Welcome to the latest edition of The “Buzz”: Basketball Roundtable. We pose several basketball related questions to our panel of life-long NBA fans for their candid opinions. We invite anyone to participate by answering the same questions in the “Comments” section at the bottom of this article. This week our panel consists of Matt Fish (of “Fish on Sports”), Jordan Leung and Kaine Elmy.
1) The Cleveland Cavaliers and Orlando Magic are both rumored to be shopping their draft picks, first and second overall in the Draft respectively. What type of a deal do you think these teams could get for their picks that makes sense for all involved?
Matt – I don’t really know if they’d get anything that significant back, given the potential risk involved with many of the prospects in this year’s draft. Nerlens Noel, who is seen by many as a lock to drafted by the Cavs at #1, is coming off a serious ACL injury and, for much upside as he has, rumblings of an Oden-esque situation aren’t that unrealistic either. As for the Magic, it’ll either be Otto Porter or Ben McLemore, both of whom are tantalizing big men but Orlando needs an upgrade in the front court to go either their glut of wing players. If I had to choose one, I say Orlando packages the second pick and Jameer Nelson for some decent big men.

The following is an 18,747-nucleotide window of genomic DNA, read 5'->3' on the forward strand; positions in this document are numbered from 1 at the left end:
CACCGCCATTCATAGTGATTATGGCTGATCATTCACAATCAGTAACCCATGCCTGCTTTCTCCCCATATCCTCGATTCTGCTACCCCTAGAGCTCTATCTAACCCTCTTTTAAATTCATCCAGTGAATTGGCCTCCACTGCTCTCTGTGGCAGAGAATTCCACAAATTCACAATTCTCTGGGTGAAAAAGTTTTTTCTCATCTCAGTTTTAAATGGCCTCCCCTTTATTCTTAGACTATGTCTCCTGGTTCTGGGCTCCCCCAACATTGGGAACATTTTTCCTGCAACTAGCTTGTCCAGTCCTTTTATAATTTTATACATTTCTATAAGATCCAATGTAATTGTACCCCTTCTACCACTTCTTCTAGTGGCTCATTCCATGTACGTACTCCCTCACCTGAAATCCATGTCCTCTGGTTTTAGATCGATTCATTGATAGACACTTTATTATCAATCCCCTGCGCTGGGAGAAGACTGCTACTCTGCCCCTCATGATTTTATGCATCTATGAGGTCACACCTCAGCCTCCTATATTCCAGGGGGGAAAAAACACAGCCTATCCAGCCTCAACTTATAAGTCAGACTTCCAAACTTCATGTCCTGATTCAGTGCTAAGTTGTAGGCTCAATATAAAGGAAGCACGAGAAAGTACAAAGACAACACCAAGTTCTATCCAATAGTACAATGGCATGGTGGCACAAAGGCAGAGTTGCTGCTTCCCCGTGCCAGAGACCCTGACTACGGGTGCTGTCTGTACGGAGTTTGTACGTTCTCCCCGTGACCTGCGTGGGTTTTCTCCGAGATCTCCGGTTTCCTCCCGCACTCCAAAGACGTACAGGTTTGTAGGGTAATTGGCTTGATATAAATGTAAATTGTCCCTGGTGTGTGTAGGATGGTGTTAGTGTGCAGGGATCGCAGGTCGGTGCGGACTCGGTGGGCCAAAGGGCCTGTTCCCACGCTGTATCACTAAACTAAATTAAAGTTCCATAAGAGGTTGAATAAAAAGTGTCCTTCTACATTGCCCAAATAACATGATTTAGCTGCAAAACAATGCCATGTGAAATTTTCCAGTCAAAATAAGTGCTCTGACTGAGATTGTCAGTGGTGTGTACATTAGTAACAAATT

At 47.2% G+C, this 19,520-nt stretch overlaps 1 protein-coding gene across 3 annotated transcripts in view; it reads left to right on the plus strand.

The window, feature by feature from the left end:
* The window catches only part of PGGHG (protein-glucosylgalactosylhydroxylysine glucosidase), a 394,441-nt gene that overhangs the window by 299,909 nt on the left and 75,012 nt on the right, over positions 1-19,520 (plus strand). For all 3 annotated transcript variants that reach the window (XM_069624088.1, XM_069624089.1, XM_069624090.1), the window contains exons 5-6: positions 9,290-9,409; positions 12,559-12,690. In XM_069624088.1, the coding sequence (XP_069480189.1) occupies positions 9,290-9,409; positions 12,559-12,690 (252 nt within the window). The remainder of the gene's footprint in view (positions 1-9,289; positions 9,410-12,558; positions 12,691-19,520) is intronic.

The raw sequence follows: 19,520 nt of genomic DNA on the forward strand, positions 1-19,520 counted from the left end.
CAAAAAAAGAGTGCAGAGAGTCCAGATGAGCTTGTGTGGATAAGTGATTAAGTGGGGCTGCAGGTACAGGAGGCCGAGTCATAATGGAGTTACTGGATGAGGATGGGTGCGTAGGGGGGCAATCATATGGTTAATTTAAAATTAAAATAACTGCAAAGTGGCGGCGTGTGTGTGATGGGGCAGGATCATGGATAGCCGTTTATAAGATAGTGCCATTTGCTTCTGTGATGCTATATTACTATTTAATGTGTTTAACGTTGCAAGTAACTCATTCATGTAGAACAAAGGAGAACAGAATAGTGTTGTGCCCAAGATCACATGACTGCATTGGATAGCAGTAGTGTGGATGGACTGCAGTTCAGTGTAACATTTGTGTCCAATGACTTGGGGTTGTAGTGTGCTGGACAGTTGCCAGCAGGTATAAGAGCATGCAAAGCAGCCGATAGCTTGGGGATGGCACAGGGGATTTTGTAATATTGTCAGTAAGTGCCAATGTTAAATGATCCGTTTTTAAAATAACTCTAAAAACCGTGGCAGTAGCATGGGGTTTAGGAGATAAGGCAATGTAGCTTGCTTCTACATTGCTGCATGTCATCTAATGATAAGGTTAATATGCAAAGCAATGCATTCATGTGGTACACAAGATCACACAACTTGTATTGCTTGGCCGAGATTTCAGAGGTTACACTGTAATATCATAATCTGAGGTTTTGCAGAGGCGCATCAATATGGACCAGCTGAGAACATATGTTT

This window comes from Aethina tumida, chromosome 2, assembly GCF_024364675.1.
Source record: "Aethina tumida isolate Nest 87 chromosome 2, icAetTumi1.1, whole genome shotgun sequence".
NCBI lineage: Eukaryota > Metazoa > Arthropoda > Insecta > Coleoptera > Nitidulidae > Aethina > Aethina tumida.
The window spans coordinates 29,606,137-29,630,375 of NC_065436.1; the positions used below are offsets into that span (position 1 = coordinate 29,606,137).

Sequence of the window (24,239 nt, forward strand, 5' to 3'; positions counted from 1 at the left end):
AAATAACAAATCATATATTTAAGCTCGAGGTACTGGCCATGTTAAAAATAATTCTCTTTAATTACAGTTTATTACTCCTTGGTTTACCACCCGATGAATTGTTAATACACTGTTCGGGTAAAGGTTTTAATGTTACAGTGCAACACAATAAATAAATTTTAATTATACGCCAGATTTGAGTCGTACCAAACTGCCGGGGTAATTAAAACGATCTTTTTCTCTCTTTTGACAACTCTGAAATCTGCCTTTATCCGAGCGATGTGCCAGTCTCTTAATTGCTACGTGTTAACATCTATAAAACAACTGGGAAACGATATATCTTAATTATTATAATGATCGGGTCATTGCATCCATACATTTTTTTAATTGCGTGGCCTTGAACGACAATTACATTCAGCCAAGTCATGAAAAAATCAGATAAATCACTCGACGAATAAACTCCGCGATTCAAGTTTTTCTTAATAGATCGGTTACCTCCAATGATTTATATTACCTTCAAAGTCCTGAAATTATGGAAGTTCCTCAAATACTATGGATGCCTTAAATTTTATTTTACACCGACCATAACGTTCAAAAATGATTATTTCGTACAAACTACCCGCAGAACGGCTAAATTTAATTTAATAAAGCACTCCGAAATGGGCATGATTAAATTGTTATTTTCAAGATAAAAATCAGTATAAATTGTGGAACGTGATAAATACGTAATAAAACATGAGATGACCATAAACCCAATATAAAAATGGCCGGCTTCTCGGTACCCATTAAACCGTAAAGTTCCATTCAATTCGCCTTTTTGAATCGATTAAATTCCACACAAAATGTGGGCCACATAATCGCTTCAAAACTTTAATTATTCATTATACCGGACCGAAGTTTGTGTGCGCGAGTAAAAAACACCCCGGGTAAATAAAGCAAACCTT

Jordan -Cavaliers should look to pick up a player who either needs a bigger role (Favors, Kanters) or is on underachieving team (Cousins, Love). Cousins would be the more intriguing prospect because his head has never been screwed on right, and he’s been playing in a terrible situation his whole career. The Cavaliers are actually able to contend if they get another solid NBA player and give another year of development, so trading the first pick would not be a terrible option. Only thing they must keep in mind is that 2014 is the year Irving’s contract expires, and also the year LeBron becomes a free agent again, so Cleveland better watch those salaries.
For the Magic, the only option would be to pick the best player available, whoever is left on board, regardless of position.
2) Will this year have more or fewer trades on draft day than normal?
Matt – This year will feature more trades than last year, especially considering the questions marks about some mid-level prospects’ potential. Don’t be surprised if Philadelphia’s pick at #11 or OKC’s at #12 are moved on draft night.
Jordan – Considering there were virtually no noteworthy trades on last draft day, we can definitely expect some more trades this year. I think a lot of teams will be pretty active to get their team in shape for the potential Chris Paul/Dwight Howard sweepstakes, so expect a couple salary dumps and trades for expiring contracts. I also would not be surprised if the Celtics end up breaking up their core, because it might finally be that time.
3) There is no consensus number 1 this year, though many like Nerlens Noel, without regard to what team is drafting, who is the best player available?
Matt – Potential-wise, it’s probably Noel, who, if healthy and able to make an impact next year, could be a smaller version of Anthony Davis down the middle. In terms of NBA readiness, keep an eye on Maryland center Alex Len. He’s athletic, defensively sound and can also hit the mid-range jumper. He could be a steal for a team slotted in the #8 to #10 range.
Jordan – The three guys who I think will rise above the rest are (in no particular order): Trey Burke, Ben McLemore, and Anthony Bennett.